Gas taxes and the highway trust fund bailout

Yesterday, America’s fearless legislators in the House of Representatives voted by an overwhelming, veto-proof margin of 387-37 to transfer $8 billion from the Federal government’s general fund into the trust fund used to maintain and expand the nation’s roads. The trust find has long operated with a surplus, so much so that ten years ago it seems the House transferred $8 billion from the highway fund to the general fund. (I tried hard to find an article covering the 1998 transfer, but it seems the NYT has neutered its search, making date selection impossible – great). Anyway, one has to wonder why no effort is being made to adjust the 1998 dollars to take into account ten years of inflation.

The next time you hear someone rant about the government’s stupidity in shoveling money into Amtrak, you might point out to them that it took the House hardly any time at all to suspend their rules and transfer over six years’ worth of Amtrak appropriations to the “user fee funded” highways. It’s outrageous how the highway lobby is able to conjure up the money they need with so little debate about other ways to provide mobility to the nation’s citizens and commerce.

Of course one cause of this highway fund “shortfall” is the asinine way in which the Federal gas tax is levied. Rather than be a proportion of the price of a gallon (the way in which we are taxed on income, sales, property, and nearly everything else in America), the gas tax is a fixed amount. So in the past few years, while gas prices have soared, the funds headed into the trust fund have not ramped up dramatically, but have rather tracked the actual consumption of gas. Surely the purpose of a gas tax is to raise money to deal with the effects of gas consumption. Instead of windfalls amounts of monies pouring into the highway trust fund, reduced consumption has limited the taxes collected, leading to correct but backwards headlines like this, in the WSJ:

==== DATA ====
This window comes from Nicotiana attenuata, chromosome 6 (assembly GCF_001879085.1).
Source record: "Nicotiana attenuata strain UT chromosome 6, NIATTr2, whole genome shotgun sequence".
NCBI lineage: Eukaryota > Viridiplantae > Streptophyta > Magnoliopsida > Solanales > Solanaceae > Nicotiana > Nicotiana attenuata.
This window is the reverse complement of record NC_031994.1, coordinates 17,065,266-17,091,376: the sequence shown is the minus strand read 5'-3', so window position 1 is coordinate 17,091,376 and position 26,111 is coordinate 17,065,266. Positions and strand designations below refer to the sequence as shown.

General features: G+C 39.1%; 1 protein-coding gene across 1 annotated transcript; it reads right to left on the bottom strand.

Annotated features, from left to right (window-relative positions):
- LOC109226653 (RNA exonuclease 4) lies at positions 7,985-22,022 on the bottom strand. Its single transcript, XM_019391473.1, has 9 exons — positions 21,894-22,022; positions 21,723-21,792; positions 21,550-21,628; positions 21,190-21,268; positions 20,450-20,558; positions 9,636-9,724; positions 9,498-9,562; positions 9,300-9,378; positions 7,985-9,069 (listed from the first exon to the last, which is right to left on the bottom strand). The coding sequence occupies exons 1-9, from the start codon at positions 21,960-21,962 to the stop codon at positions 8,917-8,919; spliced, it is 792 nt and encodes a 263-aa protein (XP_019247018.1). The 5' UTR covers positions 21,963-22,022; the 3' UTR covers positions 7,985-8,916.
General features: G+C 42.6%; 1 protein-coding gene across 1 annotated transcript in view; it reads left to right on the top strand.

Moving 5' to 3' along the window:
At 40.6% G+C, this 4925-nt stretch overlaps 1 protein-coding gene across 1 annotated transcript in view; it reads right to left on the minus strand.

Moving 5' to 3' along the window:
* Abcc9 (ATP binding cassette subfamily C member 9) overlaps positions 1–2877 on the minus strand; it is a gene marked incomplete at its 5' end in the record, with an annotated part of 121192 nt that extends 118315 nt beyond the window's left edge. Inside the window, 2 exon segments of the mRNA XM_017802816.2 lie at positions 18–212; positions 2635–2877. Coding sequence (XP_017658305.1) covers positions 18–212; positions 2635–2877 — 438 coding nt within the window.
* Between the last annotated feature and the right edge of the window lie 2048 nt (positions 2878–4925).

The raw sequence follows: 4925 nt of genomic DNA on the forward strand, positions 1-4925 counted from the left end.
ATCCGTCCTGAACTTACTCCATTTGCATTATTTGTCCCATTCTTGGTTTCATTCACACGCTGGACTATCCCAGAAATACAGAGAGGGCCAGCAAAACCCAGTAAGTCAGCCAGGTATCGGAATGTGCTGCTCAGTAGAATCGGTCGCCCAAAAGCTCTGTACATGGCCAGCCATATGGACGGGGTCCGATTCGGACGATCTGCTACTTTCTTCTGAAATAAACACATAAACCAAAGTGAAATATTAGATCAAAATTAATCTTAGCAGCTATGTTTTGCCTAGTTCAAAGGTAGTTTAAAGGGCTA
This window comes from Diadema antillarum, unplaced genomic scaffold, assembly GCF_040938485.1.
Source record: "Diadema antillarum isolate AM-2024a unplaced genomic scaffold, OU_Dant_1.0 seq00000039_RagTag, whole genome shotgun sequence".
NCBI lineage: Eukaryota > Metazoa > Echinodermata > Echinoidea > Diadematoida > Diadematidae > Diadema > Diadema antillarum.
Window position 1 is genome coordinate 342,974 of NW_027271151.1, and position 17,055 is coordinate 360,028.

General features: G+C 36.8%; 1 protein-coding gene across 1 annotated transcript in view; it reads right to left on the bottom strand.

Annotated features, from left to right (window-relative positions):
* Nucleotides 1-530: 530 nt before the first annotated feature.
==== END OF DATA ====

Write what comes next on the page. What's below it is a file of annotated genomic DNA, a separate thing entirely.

Gas Conservation Threatens Road Funding. No wonder the Federal government does not see conservation as helpful when they see it as a threat to their income.

If one uses the Department of Energy data, found here, to look at American motor gasoline consumption by the transportation sector, one sees the following growth (please click for a larger view, and note that I have overlaid a moving 12-month average over the data):

The web offers a range of values for the number of gallons of gas in a barrel of oil – from 19 to 28 – but the figure I found over and over is 19.5. Converting the last twelve months’ data, ending in April 2008, one then determines that the year the United States consumed approximately 2,114.4 million gallons of gasoline. If one collected tax on all of that, which I assume we do but I have not verified, then at the current rate of 18.4 cents/gallon (ignoring for the moment that some of this is diesel which is taxed at 24.3 cents/gallon), the total is $389 million. The 18.4 cents/gallon figure has been in effect since October 1993, according to the Tax Foundation. Moving from there, one also notes that the average October 1993 cost of a gallon of gas was $1.092. Thus when enacted, the gas tax was 16.8% of the retail price of gas. Now that the average gallon of gas is, according to the same report, $4.118, a 16.8% tax would be 69.2 cents/gallon. If we raised money on that higher figure, the annual revenues from the gas tax would be $1,463.1 million (using the same assumptions as earlier).

Think of the work we could do on the country’s infrastructure if we were collecting over a billion dollars more per year from user fees. Think of the jobs from the work associated with that additional expenditure. Think how much more incentive there would be to conserve if the cost of a gallon was 41 more cents due to Federal tax. Instead, by levying a flat tax on gas, the United States has permitted the last 15 years to pass in a daze, leaving money on the table and ignoring a critical policy tool that could have helped shape this country’s debate over transportation and energy use. Presidents, senators, and congressmen of both parties should be ashamed of their cowardice on this issue – hiding behind out of date policies to avoid the uneducated outrage of the voters while the country headed straight for its current energy cost woes. When will we ever learn?

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